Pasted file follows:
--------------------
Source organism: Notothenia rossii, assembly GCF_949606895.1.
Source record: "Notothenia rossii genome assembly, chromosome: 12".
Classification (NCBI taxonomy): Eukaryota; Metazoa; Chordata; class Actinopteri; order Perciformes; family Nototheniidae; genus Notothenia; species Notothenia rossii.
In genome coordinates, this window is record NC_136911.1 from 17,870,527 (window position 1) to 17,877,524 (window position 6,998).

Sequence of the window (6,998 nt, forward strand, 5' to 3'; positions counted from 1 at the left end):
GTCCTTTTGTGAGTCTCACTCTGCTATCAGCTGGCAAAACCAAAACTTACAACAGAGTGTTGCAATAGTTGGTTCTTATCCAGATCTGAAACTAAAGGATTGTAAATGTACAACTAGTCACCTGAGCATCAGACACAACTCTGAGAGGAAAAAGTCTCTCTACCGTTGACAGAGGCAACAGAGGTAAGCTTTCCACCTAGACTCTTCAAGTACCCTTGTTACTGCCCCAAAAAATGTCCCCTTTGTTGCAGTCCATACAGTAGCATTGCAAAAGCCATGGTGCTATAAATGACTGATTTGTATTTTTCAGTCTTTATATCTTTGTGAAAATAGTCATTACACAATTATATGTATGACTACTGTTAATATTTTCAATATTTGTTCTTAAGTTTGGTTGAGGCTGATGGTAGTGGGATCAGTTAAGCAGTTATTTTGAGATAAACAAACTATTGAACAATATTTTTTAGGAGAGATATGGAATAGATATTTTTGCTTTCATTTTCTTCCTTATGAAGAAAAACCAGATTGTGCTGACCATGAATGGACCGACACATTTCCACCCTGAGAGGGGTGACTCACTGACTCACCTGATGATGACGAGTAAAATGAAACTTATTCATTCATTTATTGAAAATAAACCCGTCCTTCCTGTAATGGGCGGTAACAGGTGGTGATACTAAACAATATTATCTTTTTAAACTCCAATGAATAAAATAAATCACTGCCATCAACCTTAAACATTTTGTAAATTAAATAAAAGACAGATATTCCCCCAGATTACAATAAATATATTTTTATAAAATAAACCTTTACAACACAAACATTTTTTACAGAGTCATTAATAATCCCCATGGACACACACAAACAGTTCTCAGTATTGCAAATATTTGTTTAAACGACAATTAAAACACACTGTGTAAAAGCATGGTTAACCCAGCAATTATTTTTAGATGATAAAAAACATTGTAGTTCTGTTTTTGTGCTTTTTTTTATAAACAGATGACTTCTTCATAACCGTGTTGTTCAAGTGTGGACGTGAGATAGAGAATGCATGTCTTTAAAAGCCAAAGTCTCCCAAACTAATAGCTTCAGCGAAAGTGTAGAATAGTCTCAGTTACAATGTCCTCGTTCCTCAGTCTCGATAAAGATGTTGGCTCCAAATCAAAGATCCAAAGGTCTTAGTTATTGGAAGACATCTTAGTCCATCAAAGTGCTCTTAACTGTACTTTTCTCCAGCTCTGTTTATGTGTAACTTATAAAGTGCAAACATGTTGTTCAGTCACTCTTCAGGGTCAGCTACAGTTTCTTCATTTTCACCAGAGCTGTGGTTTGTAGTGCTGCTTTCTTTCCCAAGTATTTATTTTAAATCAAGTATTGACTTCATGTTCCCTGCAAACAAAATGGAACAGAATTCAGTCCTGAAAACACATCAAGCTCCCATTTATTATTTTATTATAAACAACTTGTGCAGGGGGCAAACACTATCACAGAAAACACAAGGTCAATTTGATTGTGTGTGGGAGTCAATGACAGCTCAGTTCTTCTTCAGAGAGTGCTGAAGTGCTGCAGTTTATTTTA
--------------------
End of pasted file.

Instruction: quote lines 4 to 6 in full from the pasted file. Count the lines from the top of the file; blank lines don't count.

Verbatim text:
In genome coordinates, this window is record NC_136911.1 from 17,870,527 (window position 1) to 17,877,524 (window position 6,998).

Sequence of the window (6,998 nt, forward strand, 5' to 3'; positions counted from 1 at the left end):
GTCCTTTTGTGAGTCTCACTCTGCTATCAGCTGGCAAAACCAAAACTTACAACAGAGTGTTGCAATAGTTGGTTCTTATCCAGATCTGAAACTAAAGGATTGTAAATGTACAACTAGTCACCTGAGCATCAGACACAACTCTGAGAGGAAAAAGTCTCTCTACCGTTGACAGAGGCAACAGAGGTAAGCTTTCCACCTAGACTCTTCAAGTACCCTTGTTACTGCCCCAAAAAATGTCCCCTTTGTTGCAGTCCATACAGTAGCATTGCAAAAGCCATGGTGCTATAAATGACTGATTTGTATTTTTCAGTCTTTATATCTTTGTGAAAATAGTCATTACACAATTATATGTATGACTACTGTTAATATTTTCAATATTTGTTCTTAAGTTTGGTTGAGGCTGATGGTAGTGGGATCAGTTAAGCAGTTATTTTGAGATAAACAAACTATTGAACAATATTTTTTAGGAGAGATATGGAATAGATATTTTTGCTTTCATTTTCTTCCTTATGAAGAAAAACCAGATTGTGCTGACCATGAATGGACCGACACATTTCCACCCTGAGAGGGGTGACTCACTGACTCACCTGATGATGACGAGTAAAATGAAACTTATTCATTCATTTATTGAAAATAAACCCGTCCTTCCTGTAATGGGCGGTAACAGGTGGTGATACTAAACAATATTATCTTTTTAAACTCCAATGAATAAAATAAATCACTGCCATCAACCTTAAACATTTTGTAAATTAAATAAAAGACAGATATTCCCCCAGATTACAATAAATATATTTTTATAAAATAAACCTTTACAACACAAACATTTTTTACAGAGTCATTAATAATCCCCATGGACACACACAAACAGTTCTCAGTATTGCAAATATTTGTTTAAACGACAATTAAAACACACTGTGTAAAAGCATGGTTAACCCAGCAATTATTTTTAGATGATAAAAAACATTGTAGTTCTGTTTTTGTGCTTTTTTTTATAAACAGATGACTTCTTCATAACCGTGTTGTTCAAGTGTGGACGTGAGATAGAGAATGCATGTCTTTAAAAGCCAAAGTCTCCCAAACTAATAGCTTCAGCGAAAGTGTAGAATAGTCTCAGTTACAATGTCCTCGTTCCTCAGTCTCGATAAAGATGTTGGCTCCAAATCAAAGATCCAAAGGTCTTAGTTATTGGAAGACATCTTAGTCCATCAAAGTGCTCTTAACTGTACTTTTCTCCAGCTCTGTTTATGTGTAACTTATAAAGTGCAAACATGTTGTTCAGTCACTCTTCAGGGTCAGCTACAGTTTCTTCATTTTCACCAGAGCTGTGGTTTGTAGTGCTGCTTTCTTTCCCAAGTATTTATTTTAAATCAAGTATTGACTTCATGTTCCCTGCAAACAAAATGGAACAGAATTCAGTCCTGAAAACACATCAAGCTCCCATTTATTATTTTATTATAAACAACTTGTGCAGGGGGCAAACACTATCACAGAAAACACAAGGTCAATTTGATTGTGTGTGGGAGTCAATGACAGCTCAGTTCTTCTTCAGAGAGTGCTGAAGTGCTGCAGTTTATTTTA